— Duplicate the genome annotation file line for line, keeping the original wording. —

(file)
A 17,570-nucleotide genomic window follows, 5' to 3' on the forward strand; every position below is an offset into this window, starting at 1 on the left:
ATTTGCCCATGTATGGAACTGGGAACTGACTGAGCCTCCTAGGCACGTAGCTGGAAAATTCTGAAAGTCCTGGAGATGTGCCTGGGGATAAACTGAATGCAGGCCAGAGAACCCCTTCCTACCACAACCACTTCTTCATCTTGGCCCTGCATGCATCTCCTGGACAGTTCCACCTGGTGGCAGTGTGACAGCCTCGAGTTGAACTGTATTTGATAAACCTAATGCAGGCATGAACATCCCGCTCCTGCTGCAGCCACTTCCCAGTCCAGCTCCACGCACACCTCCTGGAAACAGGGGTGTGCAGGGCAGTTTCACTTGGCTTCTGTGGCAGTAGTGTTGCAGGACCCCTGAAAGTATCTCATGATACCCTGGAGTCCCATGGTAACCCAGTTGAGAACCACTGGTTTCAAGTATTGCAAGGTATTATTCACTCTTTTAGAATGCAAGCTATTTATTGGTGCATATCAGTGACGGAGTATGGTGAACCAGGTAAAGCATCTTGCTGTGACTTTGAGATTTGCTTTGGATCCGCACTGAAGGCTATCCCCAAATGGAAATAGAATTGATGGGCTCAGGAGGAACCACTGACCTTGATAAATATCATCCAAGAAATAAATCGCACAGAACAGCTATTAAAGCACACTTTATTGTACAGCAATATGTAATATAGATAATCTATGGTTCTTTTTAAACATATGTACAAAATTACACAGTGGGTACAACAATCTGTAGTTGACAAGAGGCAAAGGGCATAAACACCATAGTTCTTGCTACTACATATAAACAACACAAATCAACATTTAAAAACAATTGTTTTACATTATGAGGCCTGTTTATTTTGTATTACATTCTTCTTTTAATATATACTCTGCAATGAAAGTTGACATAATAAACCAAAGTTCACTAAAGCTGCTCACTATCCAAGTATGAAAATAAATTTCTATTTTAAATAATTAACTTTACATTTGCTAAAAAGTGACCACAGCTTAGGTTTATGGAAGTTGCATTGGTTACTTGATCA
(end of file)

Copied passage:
A 17,570-nucleotide genomic window follows, 5' to 3' on the forward strand; every position below is an offset into this window, starting at 1 on the left:
ATTTGCCCATGTATGGAACTGGGAACTGACTGAGCCTCCTAGGCACGTAGCTGGAAAATTCTGAAAGTCCTGGAGATGTGCCTGGGGATAAACTGAATGCAGGCCAGAGAACCCCTTCCTACCACAACCACTTCTTCATCTTGGCCCTGCATGCATCTCCTGGACAGTTCCACCTGGTGGCAGTGTGACAGCCTCGAGTTGAACTGTATTTGATAAACCTAATGCAGGCATGAACATCCCGCTCCTGCTGCAGCCACTTCCCAGTCCAGCTCCACGCACACCTCCTGGAAACAGGGGTGTGCAGGGCAGTTTCACTTGGCTTCTGTGGCAGTAGTGTTGCAGGACCCCTGAAAGTATCTCATGATACCCTGGAGTCCCATGGTAACCCAGTTGAGAACCACTGGTTTCAAGTATTGCAAGGTATTATTCACTCTTTTAGAATGCAAGCTATTTATTGGTGCATATCAGTGACGGAGTATGGTGAACCAGGTAAAGCATCTTGCTGTGACTTTGAGATTTGCTTTGGATCCGCACTGAAGGCTATCCCCAAATGGAAATAGAATTGATGGGCTCAGGAGGAACCACTGACCTTGATAAATATCATCCAAGAAATAAATCGCACAGAACAGCTATTAAAGCACACTTTATTGTACAGCAATATGTAATATAGATAATCTATGGTTCTTTTTAAACATATGTACAAAATTACACAGTGGGTACAACAATCTGTAGTTGACAAGAGGCAAAGGGCATAAACACCATAGTTCTTGCTACTACATATAAACAACACAAATCAACATTTAAAAACAATTGTTTTACATTATGAGGCCTGTTTATTTTGTATTACATTCTTCTTTTAATATATACTCTGCAATGAAAGTTGACATAATAAACCAAAGTTCACTAAAGCTGCTCACTATCCAAGTATGAAAATAAATTTCTATTTTAAATAATTAACTTTACATTTGCTAAAAAGTGACCACAGCTTAGGTTTATGGAAGTTGCATTGGTTACTTGATCA